|> ignore

  let config = {
    // use the default configuration but override the connection string
    MigrondiConfig.Default with
        connection = $"Data Source={locations.databasePath};"

  // Get an instance of migrondi, the migrondi instance will use the app directory
  // as the root directory for the migrations, and the connection string to connect to the database
  let migrondi = Runner.getMigrondi locations.appDirectory config

  let getConnection () : IDbConnection =
    new Microsoft.Data.Sqlite.SqliteConnection(config.connection)

  let workdays = Database.Workday.factory getConnection
  let shiftItems = Database.ShiftItem.factory getConnection

    locations = locations
    logger = logger
    migrondi = migrondi
    workdays = workdays
    shiftItems = shiftItems

From here on you can start running the other commands

dotnet run -- item 10:00 11:00
dotnet run -- item 11:30 12:30

And then list the items

dotnet run -- list-items
info: Siquelin[0]
      Listing shift items for: Saturday, February 24, 2024
info: Siquelin[0]
      Shift item: 10:00 - 11:00
info: Siquelin[0]
      Shift item: 11:30 - 12:30

Before deploying this to production, we need to be sure that our migrations will be available for the app to run, so we will a couple of lines in our Siquelin.fsproj file to include the migrations in the output directory.

    <None Include="./migrations/*">

This will ensure that our migrations are copied to the output directory when we build the app, and live next to the assembly.

Yay! We have a local database, we're managing it with Migrondi!

However, the eagle eyed reader might have noticed that we can't identify the shift items, they are just a bunch of times, and our users might want to know which shift item is which.

The bad news is that we've already shipped this and our users are already logging their shift items... so we can't simply blow away the database and start from scratch the next time we run the app, once again Migrondi comes to the rescue!

We can add a new migration to add a new column in the existing tables, and then we can update the data to fill in the new column.

dotnet run -- new-migration add-name-column

This will create something like add-name-column_1708811304117.sql, then we can add the following migration.

-- MIGRONDI:NAME=add-name-column_1708811304117.sql
-- MIGRONDI:TIMESTAMP=1708811304117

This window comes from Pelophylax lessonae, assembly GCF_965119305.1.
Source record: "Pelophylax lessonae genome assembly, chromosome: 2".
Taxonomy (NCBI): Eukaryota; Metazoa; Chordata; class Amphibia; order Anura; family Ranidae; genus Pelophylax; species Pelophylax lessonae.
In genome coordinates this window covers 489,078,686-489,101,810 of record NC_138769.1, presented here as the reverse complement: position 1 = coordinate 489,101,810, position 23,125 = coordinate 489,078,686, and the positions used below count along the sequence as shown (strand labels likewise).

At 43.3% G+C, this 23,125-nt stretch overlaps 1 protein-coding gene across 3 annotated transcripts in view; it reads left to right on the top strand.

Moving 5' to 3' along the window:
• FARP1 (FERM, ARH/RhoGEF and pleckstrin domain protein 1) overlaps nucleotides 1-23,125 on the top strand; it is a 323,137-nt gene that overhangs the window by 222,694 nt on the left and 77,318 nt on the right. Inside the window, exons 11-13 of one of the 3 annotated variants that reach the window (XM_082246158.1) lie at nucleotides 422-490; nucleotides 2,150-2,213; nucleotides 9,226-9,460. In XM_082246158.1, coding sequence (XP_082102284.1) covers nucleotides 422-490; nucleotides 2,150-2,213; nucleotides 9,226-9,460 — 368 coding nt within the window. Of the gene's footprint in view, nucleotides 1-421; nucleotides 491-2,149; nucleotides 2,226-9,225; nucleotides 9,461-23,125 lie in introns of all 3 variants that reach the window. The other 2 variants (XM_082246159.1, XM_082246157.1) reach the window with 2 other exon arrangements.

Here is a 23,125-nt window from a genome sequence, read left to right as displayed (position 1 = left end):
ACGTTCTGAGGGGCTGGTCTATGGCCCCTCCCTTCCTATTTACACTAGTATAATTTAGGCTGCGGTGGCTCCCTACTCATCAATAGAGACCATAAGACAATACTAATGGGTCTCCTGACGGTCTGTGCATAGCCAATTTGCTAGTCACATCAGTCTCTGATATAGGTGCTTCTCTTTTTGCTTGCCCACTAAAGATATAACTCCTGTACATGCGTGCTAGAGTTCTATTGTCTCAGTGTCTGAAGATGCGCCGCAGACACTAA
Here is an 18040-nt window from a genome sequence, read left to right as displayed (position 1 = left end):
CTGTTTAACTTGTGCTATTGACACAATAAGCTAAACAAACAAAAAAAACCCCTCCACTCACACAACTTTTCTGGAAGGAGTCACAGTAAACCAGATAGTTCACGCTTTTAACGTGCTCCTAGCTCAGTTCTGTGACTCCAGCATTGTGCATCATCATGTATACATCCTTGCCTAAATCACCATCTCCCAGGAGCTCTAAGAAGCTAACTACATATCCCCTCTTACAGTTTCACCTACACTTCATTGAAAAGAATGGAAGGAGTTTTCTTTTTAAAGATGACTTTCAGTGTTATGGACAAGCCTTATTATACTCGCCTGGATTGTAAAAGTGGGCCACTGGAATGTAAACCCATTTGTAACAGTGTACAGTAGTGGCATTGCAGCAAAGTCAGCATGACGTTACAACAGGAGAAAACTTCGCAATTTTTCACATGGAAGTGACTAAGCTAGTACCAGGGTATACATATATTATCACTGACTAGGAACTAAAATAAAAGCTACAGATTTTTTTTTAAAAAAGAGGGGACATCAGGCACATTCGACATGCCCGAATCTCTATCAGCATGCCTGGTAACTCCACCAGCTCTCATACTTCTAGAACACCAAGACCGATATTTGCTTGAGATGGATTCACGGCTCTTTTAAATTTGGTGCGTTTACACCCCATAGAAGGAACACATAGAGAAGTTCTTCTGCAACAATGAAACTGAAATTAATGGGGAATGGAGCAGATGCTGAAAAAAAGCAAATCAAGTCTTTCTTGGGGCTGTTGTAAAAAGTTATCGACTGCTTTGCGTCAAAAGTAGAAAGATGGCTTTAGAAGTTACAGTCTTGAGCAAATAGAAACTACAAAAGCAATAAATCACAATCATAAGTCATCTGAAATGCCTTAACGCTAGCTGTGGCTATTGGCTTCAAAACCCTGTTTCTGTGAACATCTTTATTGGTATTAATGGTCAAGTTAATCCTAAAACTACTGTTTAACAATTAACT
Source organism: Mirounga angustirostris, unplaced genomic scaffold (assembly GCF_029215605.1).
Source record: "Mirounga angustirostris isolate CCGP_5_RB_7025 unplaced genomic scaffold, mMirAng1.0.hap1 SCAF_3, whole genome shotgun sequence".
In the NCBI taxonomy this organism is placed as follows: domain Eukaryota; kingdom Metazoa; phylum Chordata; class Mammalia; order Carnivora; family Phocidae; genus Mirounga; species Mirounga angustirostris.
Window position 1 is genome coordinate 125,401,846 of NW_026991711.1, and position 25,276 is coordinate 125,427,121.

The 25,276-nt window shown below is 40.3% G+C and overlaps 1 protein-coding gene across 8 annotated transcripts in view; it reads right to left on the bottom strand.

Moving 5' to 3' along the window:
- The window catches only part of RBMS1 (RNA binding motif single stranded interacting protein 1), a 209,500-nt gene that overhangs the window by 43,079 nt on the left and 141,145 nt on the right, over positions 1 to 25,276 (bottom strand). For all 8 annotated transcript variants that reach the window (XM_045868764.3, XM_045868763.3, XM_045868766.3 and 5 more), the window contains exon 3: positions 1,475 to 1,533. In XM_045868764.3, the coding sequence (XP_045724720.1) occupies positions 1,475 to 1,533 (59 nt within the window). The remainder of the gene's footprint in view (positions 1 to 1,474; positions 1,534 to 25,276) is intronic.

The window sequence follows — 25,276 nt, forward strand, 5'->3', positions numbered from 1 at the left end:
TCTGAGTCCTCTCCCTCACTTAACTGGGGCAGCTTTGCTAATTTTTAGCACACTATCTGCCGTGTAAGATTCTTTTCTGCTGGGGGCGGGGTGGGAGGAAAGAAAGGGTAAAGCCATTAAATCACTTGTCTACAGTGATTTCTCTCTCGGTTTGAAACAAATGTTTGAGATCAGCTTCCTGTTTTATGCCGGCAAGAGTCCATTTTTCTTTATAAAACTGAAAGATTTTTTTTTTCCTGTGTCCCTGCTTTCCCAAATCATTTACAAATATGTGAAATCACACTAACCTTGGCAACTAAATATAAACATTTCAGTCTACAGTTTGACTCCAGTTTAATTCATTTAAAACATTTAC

-- ---------- MIGRONDI:UP ----------

-- We're adding new columns to the database to store the name of the item.
-- and attempt to backfill

alter table work_days add column item_name text;

UPDATE work_days SET item_name = CAST(id AS TEXT) where item_name is null;

alter table shift_items add column item_name text;

UPDATE shift_items SET item_name = CAST(id AS TEXT) where item_name is null;

-- ---------- MIGRONDI:DOWN ----------

After adding that migration, we can update our types

type WorkDay = {
  id: int
  date: DateOnly
  name: string option

type ShiftItem = {
  id: int
  workDayId: int
  name: string
  start: TimeOnly
  finish: TimeOnly

and the rest of the code updates. The next time we run the app, the migrations will be applied and the new columns will be added to the database, and the data will be updated to fill in the new columns.

Let's move forward to the 02-siquelin-upsert-existing tag in the repository to see the updated implementation.

In regards to our migration management, nothing changed other than the migration we added, and the types we updated. the rest were application and business logic changes.

Running the new commands

dotnet run -- item 17:55 20:15 "watch netflix"
dotnet run -- item 17:00 17:30 "Bathroom"

And then listing the items

dotnet run -- list-items
info: Siquelin[0]
      Listing shift items for: Saturday, February 24, 2024
info: Siquelin[0]
      Shift item: 'watch netflix': 17:55 - 20:15
info: Siquelin[0]
      Shift item: 'Bathroom': 17:00 - 17:30

Even if our users typed the wrong command (as it is a breaking change for them because a new required argument as added to the command line interface), the migrations will be applied and the data will be updated to fill in the new columns.

This is done transparently to the users, and we can be sure that the database is up to date.

That's how we can use Migrondi to manage a local SQLite database in our F# application. There are of course alternative approaches to this and hopefully Migrondi is up to the task for your use case. If not, I welcome you to open an issue in the repository for your potential contribution or discussions related to what you're trying to do.

Feedback and user testing is always welcome, so if you have any thoughts or questions, feel free to reach out to me on twitter or open an issue in the repository.

Is there something wrong? Raise an issue!
Or if it's simpler, find me in Threads!